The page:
My summer vacation: Versailles
Here are some notes on Versailles. Some are travel tips. Others are just my personal observations.
Absolutely get a timed ticket if you want to visit the Palace. With the ticket, you walk straight to the entrance, bypassing the enormous line of people who do not have timed tickets. Yes, you will think that you are surely doing something wrong, seeing as you’re walking past hundreds and hundreds of people, but really, you just go straight to Entrance A. The middle door is for people with timed tickets.
Avoid the line for the audioguide by downloading the app ahead of time. The app contains the same audio content as the audioguide, except for the audio content synchronized to the videos in a few of the rooms. If you don’t want to download the app, at least bring wired headphones so you can listen to the audioguide more conveniently than holding it to your ear continuously.
Visiting the Palace leads to ostentation fatigue. Yes, it’s another ridiculously ornate room that I’m sure was absurdly expensive to create and decorate. Eventually, it just stops registering.
If you have younger kids, they may very well not have the patience for a three-hour tour through the Palace. Consider skipping the Palace entirely and just visiting the garden. Garden admission is generally free, but there is a charge on fountain days. We went on a fountain day, and our little ones were so enthralled by the fountains that they watched the same show three times in a row. (The gardens are open on Mondays even though everything else is closed. So if all you care about is the gardens, Monday is a great day to go, since it will not be crowded.)
Note that the Versailles web site contains a number of errors that are relevant to visitors planning their visit. The site says that 2019 fountain shows are
On Saturdays and Sundays from 6 april [sic] to 27 October 2019
On Tuesdays from 21 May to 25 June 2019
On some additional dates (Friday 19 April, Wednesday 8 May, Thursday 30 May, Thursday 15 August)
From reading the above description, you would conclude that Tuesdays in July and August are not fountain days.
But you’d be wrong. We went on a Tuesday in August, and it was a fountain day.
The way to find out for sure whether a particular day is a fountain day is to see how much they charge for an adult tickets for that day. If they charge €20, then it’s a regular day. If they charge €27, then it’s a fountain day.
There are also some translation glitches on the site. For example, the hours are confusingly described as
The Palace is open every day except Mondays from 9am, but the estate of Trianon and the Coach Gallery only open in the afternoon.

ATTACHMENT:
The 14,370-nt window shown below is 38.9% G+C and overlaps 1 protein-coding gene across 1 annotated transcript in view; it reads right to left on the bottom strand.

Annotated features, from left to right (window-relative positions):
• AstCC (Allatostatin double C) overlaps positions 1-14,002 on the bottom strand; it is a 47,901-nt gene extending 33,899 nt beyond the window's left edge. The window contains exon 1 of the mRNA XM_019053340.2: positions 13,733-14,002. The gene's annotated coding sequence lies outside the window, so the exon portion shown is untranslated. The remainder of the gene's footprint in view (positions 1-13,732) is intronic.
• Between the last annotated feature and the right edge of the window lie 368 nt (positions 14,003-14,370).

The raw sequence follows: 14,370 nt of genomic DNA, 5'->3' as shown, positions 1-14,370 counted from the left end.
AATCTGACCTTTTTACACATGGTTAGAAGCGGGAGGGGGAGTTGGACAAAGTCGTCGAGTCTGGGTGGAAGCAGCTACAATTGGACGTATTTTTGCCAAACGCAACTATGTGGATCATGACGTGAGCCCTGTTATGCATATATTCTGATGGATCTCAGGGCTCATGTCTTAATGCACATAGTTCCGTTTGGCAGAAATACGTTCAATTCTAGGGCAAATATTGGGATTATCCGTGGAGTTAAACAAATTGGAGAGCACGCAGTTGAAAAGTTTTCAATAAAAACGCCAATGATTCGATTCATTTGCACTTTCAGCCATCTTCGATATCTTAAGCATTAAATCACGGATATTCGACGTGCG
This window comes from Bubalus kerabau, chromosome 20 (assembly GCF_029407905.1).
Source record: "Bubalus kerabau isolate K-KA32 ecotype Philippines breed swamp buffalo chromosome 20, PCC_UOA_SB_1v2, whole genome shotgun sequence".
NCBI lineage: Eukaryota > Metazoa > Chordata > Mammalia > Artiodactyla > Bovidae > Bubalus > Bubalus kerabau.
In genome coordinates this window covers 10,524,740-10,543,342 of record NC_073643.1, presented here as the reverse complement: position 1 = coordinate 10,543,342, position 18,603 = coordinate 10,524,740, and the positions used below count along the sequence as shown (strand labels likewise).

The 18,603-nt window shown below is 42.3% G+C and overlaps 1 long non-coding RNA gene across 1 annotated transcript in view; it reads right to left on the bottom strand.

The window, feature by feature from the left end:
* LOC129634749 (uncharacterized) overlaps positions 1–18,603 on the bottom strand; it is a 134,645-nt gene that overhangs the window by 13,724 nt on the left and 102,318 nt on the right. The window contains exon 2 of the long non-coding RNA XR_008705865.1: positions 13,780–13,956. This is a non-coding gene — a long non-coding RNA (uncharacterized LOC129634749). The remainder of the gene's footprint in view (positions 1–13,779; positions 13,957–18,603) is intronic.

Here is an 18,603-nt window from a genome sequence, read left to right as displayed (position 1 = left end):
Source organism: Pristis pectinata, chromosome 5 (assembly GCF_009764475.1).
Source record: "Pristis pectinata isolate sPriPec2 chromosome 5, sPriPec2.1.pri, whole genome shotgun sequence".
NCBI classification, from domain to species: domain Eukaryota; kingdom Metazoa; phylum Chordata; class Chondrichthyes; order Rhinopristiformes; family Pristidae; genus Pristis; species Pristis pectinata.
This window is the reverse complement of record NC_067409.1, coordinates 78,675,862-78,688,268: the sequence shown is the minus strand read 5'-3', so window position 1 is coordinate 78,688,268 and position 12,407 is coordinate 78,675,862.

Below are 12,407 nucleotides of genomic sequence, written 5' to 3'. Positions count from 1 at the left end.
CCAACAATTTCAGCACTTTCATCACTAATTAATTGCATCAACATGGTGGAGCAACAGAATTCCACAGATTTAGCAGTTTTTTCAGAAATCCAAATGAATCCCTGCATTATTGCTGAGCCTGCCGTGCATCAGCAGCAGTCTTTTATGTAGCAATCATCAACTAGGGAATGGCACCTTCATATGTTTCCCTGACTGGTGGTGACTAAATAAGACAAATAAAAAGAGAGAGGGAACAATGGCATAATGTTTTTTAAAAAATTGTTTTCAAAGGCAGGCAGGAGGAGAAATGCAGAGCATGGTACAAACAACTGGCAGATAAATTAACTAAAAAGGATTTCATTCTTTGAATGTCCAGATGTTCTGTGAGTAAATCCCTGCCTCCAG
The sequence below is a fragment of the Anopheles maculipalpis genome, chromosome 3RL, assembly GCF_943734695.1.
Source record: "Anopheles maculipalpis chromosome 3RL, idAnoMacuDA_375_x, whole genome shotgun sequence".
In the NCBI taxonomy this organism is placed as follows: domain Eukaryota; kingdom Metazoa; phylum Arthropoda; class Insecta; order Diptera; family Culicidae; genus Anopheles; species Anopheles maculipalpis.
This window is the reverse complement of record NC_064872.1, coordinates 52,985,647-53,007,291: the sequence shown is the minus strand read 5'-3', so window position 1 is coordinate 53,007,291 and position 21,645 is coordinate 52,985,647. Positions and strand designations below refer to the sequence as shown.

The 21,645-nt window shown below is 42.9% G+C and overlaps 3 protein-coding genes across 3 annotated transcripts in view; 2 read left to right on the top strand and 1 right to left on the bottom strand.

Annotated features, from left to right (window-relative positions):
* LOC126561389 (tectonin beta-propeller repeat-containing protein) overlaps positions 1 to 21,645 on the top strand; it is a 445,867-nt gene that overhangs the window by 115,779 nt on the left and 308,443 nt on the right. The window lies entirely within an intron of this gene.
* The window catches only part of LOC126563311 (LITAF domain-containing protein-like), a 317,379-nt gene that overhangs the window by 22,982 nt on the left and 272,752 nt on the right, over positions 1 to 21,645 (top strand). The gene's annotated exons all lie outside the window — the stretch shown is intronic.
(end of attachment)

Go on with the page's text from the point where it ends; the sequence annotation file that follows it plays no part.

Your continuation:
Misplaced modifiers make this even more confusing than it already is.¹
Fortunately, the French version is clearer:
The Palace is open every day except Mondays. The Palace opens at 9am; the estate of Trianon and the Coach Gallery open only in the afternoon from Tuesday to Sunday.
Still not great, because “every day except Mondays” and “from Tuesday to Sunday” are the same thing, so it’s confusing to describe the Palace days of operation in one way, but the Trianon and Coach Gallery days of operation the other way.
On busy days, the app tells you, “High affluence expected at the Palace.” Well, yeah, it’s the Palace of Versailles. It’s all about affluence.
Oh, wait, this was a translation error, faked out by a false friend. The French word affluence means “crowds”, not “wealth”.² What they’re saying is that heavy crowds are expected at the Palace.
The gardens are ridiculously huge. I would look at the map and say, “Oh, our destination is right over there, not too far away.” And then look up and see the destination way off in the distance. We never even got to see all of the fountains, much less the gardens, and the area beyond the gardens were completely missed.
Bonus chatter: There was a French-language documentary on TV that described how they got water to Versailles. I didn’t understand anything they said, but just from the visuals, it was clearly an immense undertaking that got more and more ridiculous as each water source dried up, and the system had to be extended even further. While I was in France, I was able to watch a German-language documentary on the subject, but it’s not available in the States.
Back in the day, they were unable to generate enough water pressure to operate all the fountains simultaneously. What they did was run only the fountains that were visible from the Palace. If the king went out for a stroll, they would turn on the water only for the fountains near where the king happened to be.
¹ This is also confusing for Americans, because in American English, we do not say just “open from X”. You have to say “open from X to Y”, If you want to give just the opening time, you say “opens at X”.
² They both come from the same root word meaning flow. The French word treats it as a flow of people; the English word treats it as a flow of money.